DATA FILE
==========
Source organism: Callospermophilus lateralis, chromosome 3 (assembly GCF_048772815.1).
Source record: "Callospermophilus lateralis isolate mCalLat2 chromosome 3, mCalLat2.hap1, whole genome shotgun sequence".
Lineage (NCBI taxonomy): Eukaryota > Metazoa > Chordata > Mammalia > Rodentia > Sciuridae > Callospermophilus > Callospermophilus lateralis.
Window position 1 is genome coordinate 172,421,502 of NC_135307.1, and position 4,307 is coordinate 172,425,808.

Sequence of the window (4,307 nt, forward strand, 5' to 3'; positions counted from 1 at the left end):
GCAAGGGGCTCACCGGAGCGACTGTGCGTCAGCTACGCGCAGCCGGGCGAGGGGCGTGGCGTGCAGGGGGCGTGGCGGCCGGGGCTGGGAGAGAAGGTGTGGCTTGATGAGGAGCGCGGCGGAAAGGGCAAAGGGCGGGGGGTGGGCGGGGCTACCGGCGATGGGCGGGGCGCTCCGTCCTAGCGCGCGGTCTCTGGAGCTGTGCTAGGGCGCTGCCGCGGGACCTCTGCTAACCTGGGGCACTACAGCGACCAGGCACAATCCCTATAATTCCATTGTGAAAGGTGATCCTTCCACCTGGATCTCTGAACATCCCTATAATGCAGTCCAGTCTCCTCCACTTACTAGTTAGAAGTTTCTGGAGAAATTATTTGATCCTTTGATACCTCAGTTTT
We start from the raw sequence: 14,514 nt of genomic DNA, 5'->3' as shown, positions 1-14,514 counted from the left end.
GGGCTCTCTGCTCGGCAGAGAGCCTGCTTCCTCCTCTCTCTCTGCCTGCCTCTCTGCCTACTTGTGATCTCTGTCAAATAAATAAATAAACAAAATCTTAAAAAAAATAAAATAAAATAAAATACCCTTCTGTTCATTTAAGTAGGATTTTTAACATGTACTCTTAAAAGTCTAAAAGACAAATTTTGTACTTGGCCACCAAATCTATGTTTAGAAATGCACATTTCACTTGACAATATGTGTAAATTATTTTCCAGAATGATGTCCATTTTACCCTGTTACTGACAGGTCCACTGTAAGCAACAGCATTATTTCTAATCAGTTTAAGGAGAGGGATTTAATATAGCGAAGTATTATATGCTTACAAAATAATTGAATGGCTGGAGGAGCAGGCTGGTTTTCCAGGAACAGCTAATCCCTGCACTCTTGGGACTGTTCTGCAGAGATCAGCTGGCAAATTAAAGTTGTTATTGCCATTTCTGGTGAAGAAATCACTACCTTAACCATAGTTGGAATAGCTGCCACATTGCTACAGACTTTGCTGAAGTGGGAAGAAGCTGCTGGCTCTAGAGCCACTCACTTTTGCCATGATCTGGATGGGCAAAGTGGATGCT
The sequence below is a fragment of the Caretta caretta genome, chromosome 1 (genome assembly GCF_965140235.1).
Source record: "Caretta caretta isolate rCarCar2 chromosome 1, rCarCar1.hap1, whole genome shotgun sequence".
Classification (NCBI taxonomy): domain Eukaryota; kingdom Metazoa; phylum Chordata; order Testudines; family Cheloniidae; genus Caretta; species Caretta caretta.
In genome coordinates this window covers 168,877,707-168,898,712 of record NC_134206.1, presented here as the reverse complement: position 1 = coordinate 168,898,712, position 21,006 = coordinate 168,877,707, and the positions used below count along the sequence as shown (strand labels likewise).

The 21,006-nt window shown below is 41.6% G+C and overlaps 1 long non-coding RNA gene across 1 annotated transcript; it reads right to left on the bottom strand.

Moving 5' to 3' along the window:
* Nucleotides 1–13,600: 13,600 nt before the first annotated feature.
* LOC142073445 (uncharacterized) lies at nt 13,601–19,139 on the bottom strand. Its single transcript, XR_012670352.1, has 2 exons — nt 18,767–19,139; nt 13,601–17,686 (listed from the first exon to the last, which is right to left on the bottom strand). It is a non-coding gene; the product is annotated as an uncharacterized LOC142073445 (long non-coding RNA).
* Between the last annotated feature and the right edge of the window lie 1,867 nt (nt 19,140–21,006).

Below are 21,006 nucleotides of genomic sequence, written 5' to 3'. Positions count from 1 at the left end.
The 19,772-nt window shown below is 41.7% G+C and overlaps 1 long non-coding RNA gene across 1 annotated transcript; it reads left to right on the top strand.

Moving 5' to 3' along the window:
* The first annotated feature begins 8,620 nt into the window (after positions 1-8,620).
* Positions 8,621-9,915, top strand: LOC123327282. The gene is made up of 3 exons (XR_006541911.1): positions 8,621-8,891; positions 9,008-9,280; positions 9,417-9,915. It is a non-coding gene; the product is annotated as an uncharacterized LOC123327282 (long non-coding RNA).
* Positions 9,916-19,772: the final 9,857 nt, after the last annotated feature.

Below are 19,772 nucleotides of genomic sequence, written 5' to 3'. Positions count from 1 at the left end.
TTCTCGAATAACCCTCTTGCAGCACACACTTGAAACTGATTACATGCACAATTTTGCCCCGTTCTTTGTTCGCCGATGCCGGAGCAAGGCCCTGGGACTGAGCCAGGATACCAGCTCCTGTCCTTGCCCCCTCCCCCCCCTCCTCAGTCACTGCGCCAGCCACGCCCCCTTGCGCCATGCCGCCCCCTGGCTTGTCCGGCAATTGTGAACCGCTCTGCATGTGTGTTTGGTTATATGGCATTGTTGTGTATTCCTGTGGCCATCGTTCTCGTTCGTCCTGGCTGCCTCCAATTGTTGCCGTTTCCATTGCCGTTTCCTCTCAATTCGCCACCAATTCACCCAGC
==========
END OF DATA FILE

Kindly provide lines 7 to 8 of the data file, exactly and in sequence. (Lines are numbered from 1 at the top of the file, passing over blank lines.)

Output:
We start from the raw sequence: 14,514 nt of genomic DNA, 5'->3' as shown, positions 1-14,514 counted from the left end.
GGGCTCTCTGCTCGGCAGAGAGCCTGCTTCCTCCTCTCTCTCTGCCTGCCTCTCTGCCTACTTGTGATCTCTGTCAAATAAATAAATAAACAAAATCTTAAAAAAAATAAAATAAAATAAAATACCCTTCTGTTCATTTAAGTAGGATTTTTAACATGTACTCTTAAAAGTCTAAAAGACAAATTTTGTACTTGGCCACCAAATCTATGTTTAGAAATGCACATTTCACTTGACAATATGTGTAAATTATTTTCCAGAATGATGTCCATTTTACCCTGTTACTGACAGGTCCACTGTAAGCAACAGCATTATTTCTAATCAGTTTAAGGAGAGGGATTTAATATAGCGAAGTATTATATGCTTACAAAATAATTGAATGGCTGGAGGAGCAGGCTGGTTTTCCAGGAACAGCTAATCCCTGCACTCTTGGGACTGTTCTGCAGAGATCAGCTGGCAAATTAAAGTTGTTATTGCCATTTCTGGTGAAGAAATCACTACCTTAACCATAGTTGGAATAGCTGCCACATTGCTACAGACTTTGCTGAAGTGGGAAGAAGCTGCTGGCTCTAGAGCCACTCACTTTTGCCATGATCTGGATGGGCAAAGTGGATGCT